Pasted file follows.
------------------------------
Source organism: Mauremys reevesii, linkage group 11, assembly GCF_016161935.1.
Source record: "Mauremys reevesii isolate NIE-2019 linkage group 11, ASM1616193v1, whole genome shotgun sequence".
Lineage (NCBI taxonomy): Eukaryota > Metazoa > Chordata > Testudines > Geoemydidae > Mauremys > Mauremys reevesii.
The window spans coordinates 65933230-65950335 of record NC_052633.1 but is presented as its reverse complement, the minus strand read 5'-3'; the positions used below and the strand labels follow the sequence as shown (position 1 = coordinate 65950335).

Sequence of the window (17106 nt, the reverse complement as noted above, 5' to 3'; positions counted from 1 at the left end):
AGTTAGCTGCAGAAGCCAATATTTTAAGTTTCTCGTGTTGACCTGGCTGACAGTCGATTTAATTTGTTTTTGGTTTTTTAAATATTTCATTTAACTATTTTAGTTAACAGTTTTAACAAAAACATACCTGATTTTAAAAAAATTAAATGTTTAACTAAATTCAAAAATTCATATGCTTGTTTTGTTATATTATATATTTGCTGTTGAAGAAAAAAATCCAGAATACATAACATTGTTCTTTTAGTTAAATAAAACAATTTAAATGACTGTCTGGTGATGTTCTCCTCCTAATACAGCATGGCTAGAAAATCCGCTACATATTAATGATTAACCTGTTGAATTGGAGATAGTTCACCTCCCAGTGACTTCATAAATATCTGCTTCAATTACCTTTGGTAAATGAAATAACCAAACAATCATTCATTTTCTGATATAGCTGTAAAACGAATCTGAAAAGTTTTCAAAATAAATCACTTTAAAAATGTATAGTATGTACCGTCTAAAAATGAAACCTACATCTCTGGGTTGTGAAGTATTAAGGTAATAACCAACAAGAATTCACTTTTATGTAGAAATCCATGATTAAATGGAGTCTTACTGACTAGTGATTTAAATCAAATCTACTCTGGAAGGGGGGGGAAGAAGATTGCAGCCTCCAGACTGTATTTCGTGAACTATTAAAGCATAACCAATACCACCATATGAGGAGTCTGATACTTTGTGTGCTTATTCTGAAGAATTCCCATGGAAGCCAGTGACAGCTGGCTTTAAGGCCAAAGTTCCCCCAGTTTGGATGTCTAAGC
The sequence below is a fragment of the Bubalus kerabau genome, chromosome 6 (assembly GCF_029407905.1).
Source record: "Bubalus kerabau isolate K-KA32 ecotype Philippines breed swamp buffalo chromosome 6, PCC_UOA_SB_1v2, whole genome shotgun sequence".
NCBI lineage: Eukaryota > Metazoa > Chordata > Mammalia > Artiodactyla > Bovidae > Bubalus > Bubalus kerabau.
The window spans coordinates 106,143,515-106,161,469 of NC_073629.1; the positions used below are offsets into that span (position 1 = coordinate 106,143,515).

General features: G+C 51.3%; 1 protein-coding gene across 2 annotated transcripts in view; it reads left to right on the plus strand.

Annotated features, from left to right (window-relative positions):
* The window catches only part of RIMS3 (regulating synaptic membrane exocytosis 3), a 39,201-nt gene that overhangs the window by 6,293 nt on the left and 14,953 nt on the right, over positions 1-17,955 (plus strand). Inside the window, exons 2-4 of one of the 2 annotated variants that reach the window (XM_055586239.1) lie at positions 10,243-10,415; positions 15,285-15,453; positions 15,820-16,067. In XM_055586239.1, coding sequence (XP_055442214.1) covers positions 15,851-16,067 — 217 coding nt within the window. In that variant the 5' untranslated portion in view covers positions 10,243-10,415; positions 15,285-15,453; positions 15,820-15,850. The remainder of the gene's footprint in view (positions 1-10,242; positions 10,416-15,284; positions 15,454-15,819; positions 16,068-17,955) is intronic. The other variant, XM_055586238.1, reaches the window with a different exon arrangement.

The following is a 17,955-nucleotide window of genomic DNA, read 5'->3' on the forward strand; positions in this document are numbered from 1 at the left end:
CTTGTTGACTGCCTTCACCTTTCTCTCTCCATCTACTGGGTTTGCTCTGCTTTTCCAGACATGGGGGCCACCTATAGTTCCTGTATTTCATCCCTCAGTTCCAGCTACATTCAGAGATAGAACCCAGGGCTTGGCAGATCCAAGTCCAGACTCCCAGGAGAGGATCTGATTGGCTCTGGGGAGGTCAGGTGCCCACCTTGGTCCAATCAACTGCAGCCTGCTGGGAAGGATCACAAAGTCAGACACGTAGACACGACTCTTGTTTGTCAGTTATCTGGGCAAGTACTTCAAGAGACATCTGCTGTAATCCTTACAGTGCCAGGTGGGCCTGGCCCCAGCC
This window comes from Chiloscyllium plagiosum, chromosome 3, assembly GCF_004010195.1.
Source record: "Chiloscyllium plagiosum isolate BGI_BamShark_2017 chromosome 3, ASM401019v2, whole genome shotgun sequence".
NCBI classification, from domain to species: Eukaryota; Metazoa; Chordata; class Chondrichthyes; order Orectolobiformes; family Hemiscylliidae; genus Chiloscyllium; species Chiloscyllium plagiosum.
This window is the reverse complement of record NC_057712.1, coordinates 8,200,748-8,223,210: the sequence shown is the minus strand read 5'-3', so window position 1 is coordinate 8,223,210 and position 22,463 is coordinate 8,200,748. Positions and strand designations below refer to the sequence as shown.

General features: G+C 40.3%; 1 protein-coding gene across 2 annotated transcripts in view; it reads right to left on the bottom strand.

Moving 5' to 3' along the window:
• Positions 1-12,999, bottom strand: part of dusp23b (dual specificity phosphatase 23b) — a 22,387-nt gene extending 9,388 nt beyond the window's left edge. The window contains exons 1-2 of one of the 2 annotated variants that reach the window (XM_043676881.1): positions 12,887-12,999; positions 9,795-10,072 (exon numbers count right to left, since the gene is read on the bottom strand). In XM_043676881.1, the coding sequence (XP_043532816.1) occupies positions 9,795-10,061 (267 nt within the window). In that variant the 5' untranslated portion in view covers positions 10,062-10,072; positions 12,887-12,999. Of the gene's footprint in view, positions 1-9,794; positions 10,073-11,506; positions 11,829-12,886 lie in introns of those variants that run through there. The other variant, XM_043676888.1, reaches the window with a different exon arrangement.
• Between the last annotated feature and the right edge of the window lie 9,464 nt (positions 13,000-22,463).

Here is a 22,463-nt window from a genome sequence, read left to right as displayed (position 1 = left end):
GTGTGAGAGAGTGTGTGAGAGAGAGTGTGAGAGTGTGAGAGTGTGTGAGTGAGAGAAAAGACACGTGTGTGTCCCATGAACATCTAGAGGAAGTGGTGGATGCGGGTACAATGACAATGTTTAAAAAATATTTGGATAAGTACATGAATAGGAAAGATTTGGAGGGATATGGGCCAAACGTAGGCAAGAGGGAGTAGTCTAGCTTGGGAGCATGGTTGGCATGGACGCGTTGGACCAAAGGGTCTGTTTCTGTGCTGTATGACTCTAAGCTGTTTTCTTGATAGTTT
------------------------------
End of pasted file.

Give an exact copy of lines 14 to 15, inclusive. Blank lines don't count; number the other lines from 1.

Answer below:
The following is a 17,955-nucleotide window of genomic DNA, read 5'->3' on the forward strand; positions in this document are numbered from 1 at the left end:
CTTGTTGACTGCCTTCACCTTTCTCTCTCCATCTACTGGGTTTGCTCTGCTTTTCCAGACATGGGGGCCACCTATAGTTCCTGTATTTCATCCCTCAGTTCCAGCTACATTCAGAGATAGAACCCAGGGCTTGGCAGATCCAAGTCCAGACTCCCAGGAGAGGATCTGATTGGCTCTGGGGAGGTCAGGTGCCCACCTTGGTCCAATCAACTGCAGCCTGCTGGGAAGGATCACAAAGTCAGACACGTAGACACGACTCTTGTTTGTCAGTTATCTGGGCAAGTACTTCAAGAGACATCTGCTGTAATCCTTACAGTGCCAGGTGGGCCTGGCCCCAGCC